Raleigh Strada TS
We reviewed the Raleigh Strada E last year; back then it was £2,000 but now you'll have to fork out £2,500 for one. Brexit, eh? Anyway, Raleigh have introduced another Strada e-bike below that one, the Strada TS.
The TS model uses a butted alloy frame with a TranzX M16 mid motor. The M16 uses a cadence rather than a torque sensor so it's cheaper to build, but it still puts out 50Nm of torque so it's on a par with the Bosch Active Line and Shimano STEPS City motors. You get a centre-mounted LCD display and a remote for switching modes. You get a 400Wh frame-mounted battery.
The TS doesn't have the rigid fork of the more expensive bike, opting instead for a Suntour suspension fork. It's more of a short travel mountain bike fork than a city fork, so it's a bit beefier and that should mean better steering response.
With a 9-speed Shimano Deore transmission, WTB all-purpose tyres and the fork it's more of a multi-purpose leisure build than the Strada E, which is more designed as a fast urban bike. It's significantly cheaper at £1,700, though, and a swap of tyres is all you'd need to dedicate it to the road.
“What we're generally trying to do with our e-bikes is just integrate them into our line-up”, Blackwood told us. “They're not a separate product range that people either forget about, or it's all they talk about”. So the Pioneer e-bike uses the same frame and build as the standard Pioneer, with the addition of a TranzX F15 motor and a 400Wh battery.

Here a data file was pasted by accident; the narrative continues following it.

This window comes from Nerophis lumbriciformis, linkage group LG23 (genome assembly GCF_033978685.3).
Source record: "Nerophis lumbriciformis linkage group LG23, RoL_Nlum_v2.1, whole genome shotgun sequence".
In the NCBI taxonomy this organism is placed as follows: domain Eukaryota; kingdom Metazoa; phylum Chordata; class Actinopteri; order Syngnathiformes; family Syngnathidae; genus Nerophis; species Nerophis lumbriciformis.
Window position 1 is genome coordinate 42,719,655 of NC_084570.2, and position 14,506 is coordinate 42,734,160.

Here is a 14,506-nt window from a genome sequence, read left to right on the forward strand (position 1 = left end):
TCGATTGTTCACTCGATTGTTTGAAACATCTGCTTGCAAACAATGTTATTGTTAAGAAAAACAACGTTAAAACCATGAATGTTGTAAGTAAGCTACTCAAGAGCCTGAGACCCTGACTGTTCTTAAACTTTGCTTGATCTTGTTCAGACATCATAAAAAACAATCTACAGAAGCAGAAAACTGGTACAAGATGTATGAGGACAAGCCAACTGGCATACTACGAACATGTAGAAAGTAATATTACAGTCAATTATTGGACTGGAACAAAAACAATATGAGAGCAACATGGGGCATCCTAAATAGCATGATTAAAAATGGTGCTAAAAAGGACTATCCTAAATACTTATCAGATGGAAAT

The Pioneer sits above the Raleigh Array we currently have in for testing and for £1,300 – £300 more than the Array – you get a bigger battery, more powerful motor system with plug-in diagnostics and better finishing kit.
The more powerful motor makes it a lot more versatile: “The Array is a great bike for nipping around Cambridge but it's not so suited to commuting in Sheffield”, Blackwood said. The bike is available in this low-step configuration or with a diamond frame, and also comes in lilac.
Raleigh Spirit E
Winning the award for the classiest-looking bike on show was the Spirit E – this stylish roadster uses the same TranzX motor as the Pioneer but wraps it up in a classic frame design. The bike features the Heron chainring design from Raleigh bikes of old, and a metal chain case enclosing the 7-speed Nexus hub gear transmission.
We reckon this is more or less the perfect bike for our home town of Bath: you'll look debonair cruising past the Royal Crescent and you'll still look debonair when you arrive at the University having climbed for 2 miles up Bathwick Hill.
It's a bit more expensive than the Pioneer, at £1,400, thanks to the hub gear and the finishing kit. The Spirit E is testament to how far e-bikes have come in the last few years: you couldn't really get a good-looking e-bike 5 years ago, and the technology is so much more stable and reliable. It's great to see e-bike technology being integrated into bikes like this: it shows how far pedal-assist has become an everyday part of the cycling landscape.